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GLENTORAN GO BELLY UP.

New manager - same old woeful workforce.

The charisma and motivation of Roy Coyle achieved absolutely nothing for Glentoran on Day One.

The harsh truth is that Glens were lucky to escape so lightly.

The job ahead of Roy is a big one . . . and now he knows it.

Coyle walked out to a standing ovation from the Oval's best crowd in ages. But his presence could not coax the team out of ingrained nervousness and chronic fear of adventure.

Even a thinly veiled threat in the programme editorial, that Glens were playing for their futures, produced no apparent stimulus.

It was Alan Fraser's United who played all the football and swiftly silenced home fans. And a delightful piece of action sent them ahead in 32 minutes.

Peter Murray stole the ball from Colin Nixon, fed PJ O'Connell and a perfect offering was rolled to Barry Patton.

The striker paused patiently until keeper Wayne Russell committed himself then stroked a 12 yarder into a bottom corner.

This was Patton's 17th goal and makes his pre-season target of 20 look extremely modest.

The man from Lifford - who uses an inhaler to combat asthma - even forced the substitution of Oval skipper John Devine, who grants few strikers a sniff.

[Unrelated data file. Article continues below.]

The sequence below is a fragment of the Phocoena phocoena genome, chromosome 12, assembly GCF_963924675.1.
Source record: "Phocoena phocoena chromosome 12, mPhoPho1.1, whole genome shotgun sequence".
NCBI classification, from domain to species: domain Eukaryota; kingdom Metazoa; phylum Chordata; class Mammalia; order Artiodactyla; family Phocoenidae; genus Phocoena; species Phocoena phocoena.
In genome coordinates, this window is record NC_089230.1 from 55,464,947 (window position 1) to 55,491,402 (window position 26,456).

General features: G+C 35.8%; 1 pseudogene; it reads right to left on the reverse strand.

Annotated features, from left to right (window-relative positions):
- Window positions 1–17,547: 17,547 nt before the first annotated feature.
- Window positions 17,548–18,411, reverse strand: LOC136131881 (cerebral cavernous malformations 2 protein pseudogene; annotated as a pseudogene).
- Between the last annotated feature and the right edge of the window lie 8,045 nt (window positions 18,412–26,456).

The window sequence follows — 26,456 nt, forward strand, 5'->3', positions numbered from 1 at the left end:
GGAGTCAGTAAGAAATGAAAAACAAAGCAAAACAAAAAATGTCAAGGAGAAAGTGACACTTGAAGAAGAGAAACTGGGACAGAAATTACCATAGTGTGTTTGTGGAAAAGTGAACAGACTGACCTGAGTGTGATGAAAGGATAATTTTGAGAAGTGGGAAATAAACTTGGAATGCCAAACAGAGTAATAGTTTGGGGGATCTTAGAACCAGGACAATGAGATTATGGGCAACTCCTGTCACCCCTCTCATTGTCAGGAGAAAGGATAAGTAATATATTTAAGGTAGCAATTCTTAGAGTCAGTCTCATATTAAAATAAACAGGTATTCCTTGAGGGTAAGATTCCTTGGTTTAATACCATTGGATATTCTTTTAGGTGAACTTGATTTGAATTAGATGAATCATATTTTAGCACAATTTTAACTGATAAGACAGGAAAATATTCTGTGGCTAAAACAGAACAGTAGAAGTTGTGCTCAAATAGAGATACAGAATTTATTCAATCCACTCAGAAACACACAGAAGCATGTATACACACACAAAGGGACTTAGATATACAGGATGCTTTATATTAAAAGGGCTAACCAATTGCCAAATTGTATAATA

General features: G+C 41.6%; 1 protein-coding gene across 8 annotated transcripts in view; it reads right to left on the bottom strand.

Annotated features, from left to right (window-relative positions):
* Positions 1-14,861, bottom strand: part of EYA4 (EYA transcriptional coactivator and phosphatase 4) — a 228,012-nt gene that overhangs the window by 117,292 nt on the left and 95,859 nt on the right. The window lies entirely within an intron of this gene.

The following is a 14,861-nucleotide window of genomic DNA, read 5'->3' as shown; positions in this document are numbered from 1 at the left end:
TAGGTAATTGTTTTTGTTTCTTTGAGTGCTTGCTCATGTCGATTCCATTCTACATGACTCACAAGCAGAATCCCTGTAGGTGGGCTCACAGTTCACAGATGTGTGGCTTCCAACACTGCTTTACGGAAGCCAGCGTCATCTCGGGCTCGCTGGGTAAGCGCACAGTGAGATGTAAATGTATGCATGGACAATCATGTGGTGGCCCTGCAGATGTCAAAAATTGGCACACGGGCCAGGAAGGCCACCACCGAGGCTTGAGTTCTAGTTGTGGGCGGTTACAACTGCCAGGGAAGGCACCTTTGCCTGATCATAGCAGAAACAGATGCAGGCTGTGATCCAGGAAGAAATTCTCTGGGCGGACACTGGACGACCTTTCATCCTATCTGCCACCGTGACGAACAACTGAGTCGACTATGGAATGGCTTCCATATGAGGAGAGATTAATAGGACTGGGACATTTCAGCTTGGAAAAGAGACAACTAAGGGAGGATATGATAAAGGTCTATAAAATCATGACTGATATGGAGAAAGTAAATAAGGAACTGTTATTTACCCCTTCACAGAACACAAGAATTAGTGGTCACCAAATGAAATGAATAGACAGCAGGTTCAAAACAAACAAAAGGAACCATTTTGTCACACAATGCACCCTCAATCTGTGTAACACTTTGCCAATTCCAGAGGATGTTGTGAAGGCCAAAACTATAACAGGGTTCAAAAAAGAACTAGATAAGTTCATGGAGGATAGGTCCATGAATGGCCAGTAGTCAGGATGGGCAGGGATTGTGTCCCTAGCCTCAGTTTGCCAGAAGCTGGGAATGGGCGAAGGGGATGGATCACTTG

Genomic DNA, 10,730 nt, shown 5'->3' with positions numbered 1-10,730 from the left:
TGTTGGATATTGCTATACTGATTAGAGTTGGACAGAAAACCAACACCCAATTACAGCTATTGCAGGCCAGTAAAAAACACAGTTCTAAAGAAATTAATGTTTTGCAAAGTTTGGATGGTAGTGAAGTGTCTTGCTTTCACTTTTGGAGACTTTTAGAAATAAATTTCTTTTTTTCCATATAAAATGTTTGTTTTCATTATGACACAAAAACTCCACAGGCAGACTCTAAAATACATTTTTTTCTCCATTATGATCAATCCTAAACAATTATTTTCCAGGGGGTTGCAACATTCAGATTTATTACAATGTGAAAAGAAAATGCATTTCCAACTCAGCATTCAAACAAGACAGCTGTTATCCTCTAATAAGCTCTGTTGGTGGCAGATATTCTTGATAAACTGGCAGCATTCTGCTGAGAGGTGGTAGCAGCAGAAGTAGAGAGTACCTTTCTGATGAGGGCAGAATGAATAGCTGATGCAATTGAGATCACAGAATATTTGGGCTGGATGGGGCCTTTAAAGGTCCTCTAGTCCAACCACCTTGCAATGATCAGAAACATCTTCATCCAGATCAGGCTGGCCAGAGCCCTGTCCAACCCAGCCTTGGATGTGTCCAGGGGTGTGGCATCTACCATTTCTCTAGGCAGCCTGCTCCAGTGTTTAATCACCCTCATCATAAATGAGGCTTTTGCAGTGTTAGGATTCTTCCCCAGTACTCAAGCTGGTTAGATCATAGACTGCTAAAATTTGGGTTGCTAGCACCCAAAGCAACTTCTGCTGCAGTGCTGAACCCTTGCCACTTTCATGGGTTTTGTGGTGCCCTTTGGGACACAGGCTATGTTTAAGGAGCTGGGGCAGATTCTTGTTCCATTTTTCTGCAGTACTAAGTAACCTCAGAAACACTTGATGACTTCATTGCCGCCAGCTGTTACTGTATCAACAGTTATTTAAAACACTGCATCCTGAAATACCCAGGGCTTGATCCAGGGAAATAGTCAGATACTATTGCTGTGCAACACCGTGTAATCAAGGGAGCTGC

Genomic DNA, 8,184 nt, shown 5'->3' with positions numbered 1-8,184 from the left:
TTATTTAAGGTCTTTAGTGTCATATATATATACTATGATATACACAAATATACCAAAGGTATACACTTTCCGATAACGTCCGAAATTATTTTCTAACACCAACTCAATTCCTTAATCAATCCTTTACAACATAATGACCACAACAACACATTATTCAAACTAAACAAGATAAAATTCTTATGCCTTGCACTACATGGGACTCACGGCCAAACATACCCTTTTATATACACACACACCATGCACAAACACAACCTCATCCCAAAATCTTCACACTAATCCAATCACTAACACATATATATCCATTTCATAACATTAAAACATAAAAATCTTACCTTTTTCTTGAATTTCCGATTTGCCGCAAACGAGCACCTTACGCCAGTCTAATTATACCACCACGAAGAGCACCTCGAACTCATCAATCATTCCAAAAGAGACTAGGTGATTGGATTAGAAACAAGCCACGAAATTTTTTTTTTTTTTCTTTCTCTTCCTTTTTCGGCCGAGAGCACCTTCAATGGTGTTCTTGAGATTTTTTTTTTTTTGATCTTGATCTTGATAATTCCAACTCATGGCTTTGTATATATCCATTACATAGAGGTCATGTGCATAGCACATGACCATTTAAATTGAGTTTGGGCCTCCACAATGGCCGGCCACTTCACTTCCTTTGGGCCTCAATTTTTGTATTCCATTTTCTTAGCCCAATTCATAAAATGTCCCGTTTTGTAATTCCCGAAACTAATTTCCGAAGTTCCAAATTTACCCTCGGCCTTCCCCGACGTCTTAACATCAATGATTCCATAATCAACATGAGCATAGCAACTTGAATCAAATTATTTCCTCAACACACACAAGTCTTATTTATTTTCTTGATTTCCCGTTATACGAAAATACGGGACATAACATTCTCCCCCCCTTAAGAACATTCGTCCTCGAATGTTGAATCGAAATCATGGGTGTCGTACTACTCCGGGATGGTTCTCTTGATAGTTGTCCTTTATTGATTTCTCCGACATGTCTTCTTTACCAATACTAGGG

Glentoran had a brief chance to claw back into the match just after half time.

That's when United lost central defended John McConnell and much of their shape.

Suddenly there was a flash of Justin McBride magic and a rare shooting opportunity for Rory Hamill. But from well inside the box, he thundered a drive against the bar. It was a critical miss. Within a couple of minutes Ballymena had a two-goal cushion. And this time Patton demonstrated admirable unselfishness.

Skinning Devine on the edge of the area, Barry had an angled target. Yet he carefully squared to unmarked Peter Murray who needed only one assured touch.

Coyle's first tactical move for Glens was a double substitution after an hour. Chris Walker replaced Devine and Michael Cash took over from Steve Livingstone in midfield.

It didn't look an inspired choice when Cash was booked within four minutes of joining the action. But he certainly made a major mark on the game.

With 80 minutes gone, Ballymena miskicked twice under no real pressure and Cash muscled in to bury a shot of spectacular power.

Michael swallow-dived on the sodden turf as if he'd knocked in the Cup final winner. And the effect on Glens was electric. In a rousing finale they finally cast aside all inhibition.

"It proved there is more in the team than we are seeing," feels Coyle. "They were all up for it the moment the goal went in. If Hamill had scored earlier it could have been so different. One goal made them believe in themselves."

But Roy isn't blind to deficiencies. "We lacked imagination," he concedes. "We had so much of the ball and didn't know what to do with it."

United's Alan Fraser confesses: "I'd have settled for a point. We were the underdogs amid all the publicity of Roy Coyle's arrival. Not many sides would have taken three points from the Oval under these circumstances."
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Title Annotation:Sport
Author:Clark, Bill
Publication:Sunday Mirror (London, England)
Date:Nov 23, 1997
Words:526
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